The American Academy of Pediatrics states that how a child responds to the news of a new baby depends on their age. At all ages, letting them know what to expect, in an age appropriate manner, is important. Here are a few tips from the AAP:
How to tell toddlers | 1-2 year oldsToddlers won't really understand the news but they will understand your joy and excitement. Make sure you talk about the new baby with enthusiasm. Reading picture books about a new baby arriving can be helpful as well.
How to tell preschoolers | 2- to 4-year-oldsThis is a hard age for sharing - including sharing parents. A new baby may make a young child feel threatened. Ease those feelings by
- Waiting to tell them about the new baby until later in the pregnancy or when Mom's growing belly evokes questions.
- Reading picture books about new siblings.
- Being honest. Tell them a newborn will be cute but also may be fussy and need attention. And remind them that it may be a while before a new brother or sister can play with them.
- Before the delivery, let little ones know Mom will be in the hospital for at least a couple of days.
How to tell school-aged children | Ages 5 and upBy age 5, kids usually don't feel as threatened by a new baby, but they may resent the extra attention given to a newborn. The AAP offers these tips:
- Explain what is happening in a way they can understand.
- Let them help prepare for the baby. They can help shop for supplies, pick out toys and clothes, and help decorate the baby's room.
- Give them the schedule so they know that when the baby comes, Mom will need to stay in the hospital for a couple of days.
Tips for the transitionOnce the new baby arrives, be sure to give your older children some extra attention too. Some alone time or a special treat will reassure your older children that they are loved just as much. This is a great time to ask relatives and friends to help out. Both help with the newborn so you can spend some alone time with your older children and help by taking the older children out for some special "big kid" time.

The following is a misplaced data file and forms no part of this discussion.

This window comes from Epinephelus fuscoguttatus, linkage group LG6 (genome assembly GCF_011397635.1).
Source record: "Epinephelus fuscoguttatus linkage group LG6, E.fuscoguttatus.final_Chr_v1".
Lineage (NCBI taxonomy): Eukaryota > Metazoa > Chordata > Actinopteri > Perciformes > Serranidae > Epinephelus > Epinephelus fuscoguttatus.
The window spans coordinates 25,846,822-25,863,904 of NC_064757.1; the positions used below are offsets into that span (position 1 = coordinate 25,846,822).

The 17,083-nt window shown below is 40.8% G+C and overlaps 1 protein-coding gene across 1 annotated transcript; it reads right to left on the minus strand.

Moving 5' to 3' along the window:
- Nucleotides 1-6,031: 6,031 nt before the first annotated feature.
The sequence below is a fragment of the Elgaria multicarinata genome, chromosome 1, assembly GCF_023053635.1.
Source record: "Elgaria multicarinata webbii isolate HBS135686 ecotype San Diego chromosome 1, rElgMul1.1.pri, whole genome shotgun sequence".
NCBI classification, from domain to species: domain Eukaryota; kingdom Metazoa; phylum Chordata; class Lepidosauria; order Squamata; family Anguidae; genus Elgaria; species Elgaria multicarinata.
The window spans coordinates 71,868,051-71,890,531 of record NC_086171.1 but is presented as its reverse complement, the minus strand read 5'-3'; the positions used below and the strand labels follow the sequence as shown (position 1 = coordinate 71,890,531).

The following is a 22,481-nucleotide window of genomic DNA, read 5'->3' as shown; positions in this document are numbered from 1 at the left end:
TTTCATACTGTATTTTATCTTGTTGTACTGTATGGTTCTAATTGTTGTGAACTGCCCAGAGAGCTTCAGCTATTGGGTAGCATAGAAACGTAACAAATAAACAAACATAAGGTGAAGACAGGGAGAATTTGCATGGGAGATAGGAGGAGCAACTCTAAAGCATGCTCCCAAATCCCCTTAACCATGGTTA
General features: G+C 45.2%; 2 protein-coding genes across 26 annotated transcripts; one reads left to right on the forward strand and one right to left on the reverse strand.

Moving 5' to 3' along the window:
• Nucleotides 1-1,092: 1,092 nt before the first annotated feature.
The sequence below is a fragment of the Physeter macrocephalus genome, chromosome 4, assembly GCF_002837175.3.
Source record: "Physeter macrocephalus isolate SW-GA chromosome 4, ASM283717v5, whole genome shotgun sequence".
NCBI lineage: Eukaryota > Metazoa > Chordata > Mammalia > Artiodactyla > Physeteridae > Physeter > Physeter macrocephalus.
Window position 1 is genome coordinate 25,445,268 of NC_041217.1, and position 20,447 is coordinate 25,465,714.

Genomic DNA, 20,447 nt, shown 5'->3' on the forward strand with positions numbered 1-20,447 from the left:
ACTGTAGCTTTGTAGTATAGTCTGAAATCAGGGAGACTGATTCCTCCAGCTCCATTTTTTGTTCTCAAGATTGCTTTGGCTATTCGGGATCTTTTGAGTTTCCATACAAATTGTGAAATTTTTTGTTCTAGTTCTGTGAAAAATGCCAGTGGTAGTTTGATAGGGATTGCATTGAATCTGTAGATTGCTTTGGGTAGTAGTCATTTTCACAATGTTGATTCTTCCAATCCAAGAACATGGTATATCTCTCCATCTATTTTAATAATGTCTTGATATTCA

The AAP has a few more tips that can help kids of all ages once the baby is born:
- Let them visit the hospital once the baby is born so they feel included.
- Encourage them to help plan and shop for the new baby.
- Let them play with their old baby toys before they are passed on to a new sibling.
- Plan major changes in kids' routines around the newborn's arrival. If possible, potty training should be complete before a new baby comes home. If that's not possible, wait until things settle down.
- Expect setbacks. Preschoolers may have bladder or bowel accidents or want to drink from a bottle. This is normal. Give them extra attention and praise them whenever they act "grown up."
- Help them feel they have a role in the new baby's care.
- Praise loving and gentle gestures toward the newborn.
Learn more at our FREE Preparing for Siblings classThis class is designed to help big brothers or sisters adjust to a new baby in the family. Talking about what it means to be a big brother or sister helps them explore the new feelings they are experiencing. Mom is encouraged to schedule the class nearest to her due date. An adult must accompany the child. The class will include:
- A tour of the Family Birth Center, to see where baby will be born
- Lessons in holding a baby and helping take care of “their” new baby
TO REGISTER CALL 574.753.1488